The current Z visa only allows you to stay in the country for 30 days; once you are there, the employer will get you a residence permit. This is effectively a multiple entry visa and you can use it to leave and return to China. Some local visa offices refuse to issue a residence permit if you entered China on a tourist visa (L). In these cases, you must enter with a Z visa. These are only issued outside China, so you may need to travel outside China to obtain one, for example to Hong Kong or South Korea. You will also need a letter of invitation from your employer. In other cases, it is possible to convert an L visa into a residence permit; it depends on which office you are dealing with and perhaps your employer’s connections.
For family members of a Z visa holder, there is now a dependent S1 visa that can be applied for outside China with the original birth and/or marriage certificates.
Foreigners married to Chinese nationals have the option of obtaining a family visit visa for a period of 6 to 12 months.(探亲 tànqīn). A kinship visit visa is actually a tourist visa (L) that allows people to stay in China continuously for the duration of the visa without the visa holder having to leave China and re-enter to maintain the validity of the visa. Those who wish to apply for a relative visit visa should first enter the country on another visa and then apply for a relative visit visa at the local Public Security Bureau in the city where your marriage is registered, which is usually the hometown of your Chinese spouse. Be sure to bring your marriage certificate and your spouse’s identity card (身份证 shēnfènzhèng).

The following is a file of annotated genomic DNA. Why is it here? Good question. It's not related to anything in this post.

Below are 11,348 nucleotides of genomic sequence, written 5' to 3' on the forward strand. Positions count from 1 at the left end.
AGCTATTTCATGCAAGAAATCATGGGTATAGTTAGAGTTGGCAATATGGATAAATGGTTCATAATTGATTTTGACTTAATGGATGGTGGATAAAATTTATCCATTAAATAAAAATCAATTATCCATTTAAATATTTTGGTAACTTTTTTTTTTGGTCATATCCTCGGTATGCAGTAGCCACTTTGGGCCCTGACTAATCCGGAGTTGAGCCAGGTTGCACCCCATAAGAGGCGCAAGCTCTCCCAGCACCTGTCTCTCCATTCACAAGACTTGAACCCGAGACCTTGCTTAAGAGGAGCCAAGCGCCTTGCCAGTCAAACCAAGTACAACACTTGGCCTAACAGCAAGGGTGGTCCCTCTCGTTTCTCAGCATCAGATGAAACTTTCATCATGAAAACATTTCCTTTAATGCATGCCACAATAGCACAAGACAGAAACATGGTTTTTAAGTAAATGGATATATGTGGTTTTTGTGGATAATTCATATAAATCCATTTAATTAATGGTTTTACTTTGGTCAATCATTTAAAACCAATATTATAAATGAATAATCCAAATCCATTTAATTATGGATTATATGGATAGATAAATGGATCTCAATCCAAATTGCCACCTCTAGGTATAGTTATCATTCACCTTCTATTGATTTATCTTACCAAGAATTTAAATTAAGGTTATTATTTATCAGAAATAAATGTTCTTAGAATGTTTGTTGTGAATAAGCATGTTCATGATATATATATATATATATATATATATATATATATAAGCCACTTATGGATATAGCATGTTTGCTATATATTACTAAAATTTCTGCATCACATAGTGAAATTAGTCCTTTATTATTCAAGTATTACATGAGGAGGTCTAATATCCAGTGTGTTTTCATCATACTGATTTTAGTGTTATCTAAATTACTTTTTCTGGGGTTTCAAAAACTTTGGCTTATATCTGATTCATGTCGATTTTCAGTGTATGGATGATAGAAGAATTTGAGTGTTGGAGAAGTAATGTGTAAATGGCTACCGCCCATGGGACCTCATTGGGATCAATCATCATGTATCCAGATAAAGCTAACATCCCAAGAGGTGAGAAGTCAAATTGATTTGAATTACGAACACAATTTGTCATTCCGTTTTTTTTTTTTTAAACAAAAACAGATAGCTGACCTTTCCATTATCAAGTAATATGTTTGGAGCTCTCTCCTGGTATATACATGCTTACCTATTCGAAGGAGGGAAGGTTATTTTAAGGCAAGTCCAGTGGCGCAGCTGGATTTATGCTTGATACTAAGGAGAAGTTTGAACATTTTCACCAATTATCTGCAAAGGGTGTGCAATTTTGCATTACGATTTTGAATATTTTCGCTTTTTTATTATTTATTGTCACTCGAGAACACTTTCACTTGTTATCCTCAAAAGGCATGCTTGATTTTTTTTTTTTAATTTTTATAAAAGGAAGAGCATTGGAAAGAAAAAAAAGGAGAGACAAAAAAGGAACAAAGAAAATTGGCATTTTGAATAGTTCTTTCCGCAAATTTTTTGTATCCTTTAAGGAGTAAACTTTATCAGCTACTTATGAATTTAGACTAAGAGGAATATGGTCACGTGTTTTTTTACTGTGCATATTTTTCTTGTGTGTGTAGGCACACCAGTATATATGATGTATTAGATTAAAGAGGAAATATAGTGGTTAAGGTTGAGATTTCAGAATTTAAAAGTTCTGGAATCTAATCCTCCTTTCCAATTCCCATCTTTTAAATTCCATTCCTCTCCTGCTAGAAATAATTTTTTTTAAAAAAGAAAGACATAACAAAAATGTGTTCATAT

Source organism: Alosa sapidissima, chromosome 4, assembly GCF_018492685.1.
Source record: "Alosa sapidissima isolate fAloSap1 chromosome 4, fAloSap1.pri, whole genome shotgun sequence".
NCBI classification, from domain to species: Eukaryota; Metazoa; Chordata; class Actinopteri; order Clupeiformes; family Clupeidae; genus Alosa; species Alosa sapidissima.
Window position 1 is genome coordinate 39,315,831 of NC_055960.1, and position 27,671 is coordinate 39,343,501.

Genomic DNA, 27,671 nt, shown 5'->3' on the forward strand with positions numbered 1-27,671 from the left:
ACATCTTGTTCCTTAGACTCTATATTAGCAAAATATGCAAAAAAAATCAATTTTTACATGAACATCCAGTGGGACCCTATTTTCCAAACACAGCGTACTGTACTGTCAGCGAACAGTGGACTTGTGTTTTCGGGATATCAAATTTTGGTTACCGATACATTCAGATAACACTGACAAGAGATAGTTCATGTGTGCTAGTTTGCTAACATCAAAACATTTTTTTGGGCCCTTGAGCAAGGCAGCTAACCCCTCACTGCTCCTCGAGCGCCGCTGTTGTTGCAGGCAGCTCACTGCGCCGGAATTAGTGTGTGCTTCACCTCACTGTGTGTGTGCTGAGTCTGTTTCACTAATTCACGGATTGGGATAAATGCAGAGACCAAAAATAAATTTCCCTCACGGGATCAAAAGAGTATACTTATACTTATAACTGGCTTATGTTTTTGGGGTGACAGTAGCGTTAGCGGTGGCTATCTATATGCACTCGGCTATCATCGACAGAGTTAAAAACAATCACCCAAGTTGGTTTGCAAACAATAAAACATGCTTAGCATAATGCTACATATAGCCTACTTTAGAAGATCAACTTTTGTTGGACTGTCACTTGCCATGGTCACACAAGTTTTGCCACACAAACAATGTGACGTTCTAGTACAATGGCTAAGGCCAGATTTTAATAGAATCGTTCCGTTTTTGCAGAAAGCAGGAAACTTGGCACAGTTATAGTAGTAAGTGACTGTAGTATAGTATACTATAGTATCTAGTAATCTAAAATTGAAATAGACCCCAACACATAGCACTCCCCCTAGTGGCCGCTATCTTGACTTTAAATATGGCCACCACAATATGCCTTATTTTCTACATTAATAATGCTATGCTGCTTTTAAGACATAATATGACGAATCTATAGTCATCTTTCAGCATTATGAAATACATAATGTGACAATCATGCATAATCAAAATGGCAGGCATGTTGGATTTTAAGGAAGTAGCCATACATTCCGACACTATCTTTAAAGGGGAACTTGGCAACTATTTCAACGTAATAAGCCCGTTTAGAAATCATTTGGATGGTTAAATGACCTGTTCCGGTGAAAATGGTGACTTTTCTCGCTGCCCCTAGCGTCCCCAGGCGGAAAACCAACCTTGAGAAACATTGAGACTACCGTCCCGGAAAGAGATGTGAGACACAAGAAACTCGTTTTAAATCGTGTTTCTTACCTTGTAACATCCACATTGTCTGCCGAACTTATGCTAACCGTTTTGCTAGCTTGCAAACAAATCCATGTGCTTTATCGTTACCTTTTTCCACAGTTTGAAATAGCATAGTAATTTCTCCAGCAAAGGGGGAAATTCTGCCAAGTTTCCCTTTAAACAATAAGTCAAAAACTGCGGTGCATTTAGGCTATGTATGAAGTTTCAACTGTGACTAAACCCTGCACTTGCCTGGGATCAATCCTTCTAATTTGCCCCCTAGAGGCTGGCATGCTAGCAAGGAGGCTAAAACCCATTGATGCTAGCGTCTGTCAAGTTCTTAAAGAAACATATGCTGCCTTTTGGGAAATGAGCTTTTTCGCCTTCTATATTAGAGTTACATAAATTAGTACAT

It is possible for most foreigners to obtain a visa at the ChineseEmbassyin Ulaanbaatar,Mongolia. During peak periods, entrance to the office can be refused after 11am.Also note that on major Chinese holidays, the consular section may be closed for several days.
Those wishing to apply for a visa in South Korea must usually either present an Alien Registration Card showing that they have a few more months of residence in South Korea, or prove that they have obtained a Chinese visa within the last two years. One cannot apply directly to a Chinese embassy or consulate, but must proceed through a travel agency. As a rule, only 30-day entry visas are available.
Registering the residence
Chinese law requires hotels, guesthouses and hostels to register their guests with the local police when they check in. Staff will scan your passport, including visa and entry stamps. Help the staff if they don’t know where the last stamp is – immigration officers are sometimes known to stamp in the wrong order.
Some of the lower-end hotels are not set up for this and will turn away foreign guests. This used to be a legal requirement; no hotel could accept foreigners without a licence from the local police. It is not clear if this law is still in force, but some hotels still refuse foreigners.
If you are staying in private accommodation, you are theoretically (and by law) obliged to register your stay with the local police within 24 (urban) to 72 (rural) hours of your arrival, although in practice the law is rarely if ever enforced as long as you don’t cause any trouble. The police will ask for a copy of the photo page of your passport, a copy of your visa, a copy of your entry stamp, a photograph and a copy of the tenancy agreement or other document relating to the flat where you are staying. This contract does not necessarily have to be in your name, but it will still be requested.
You should always carry this temporary residence permit with you, especially if you are staying in larger cities or where controls are strict.
You need to re-register if your visa or residence permit changes – extensions or changes in passport (again, it is ideal to re-register when you get a new passport, regardless of whether you have transferred the visa or residence permit to the new passport).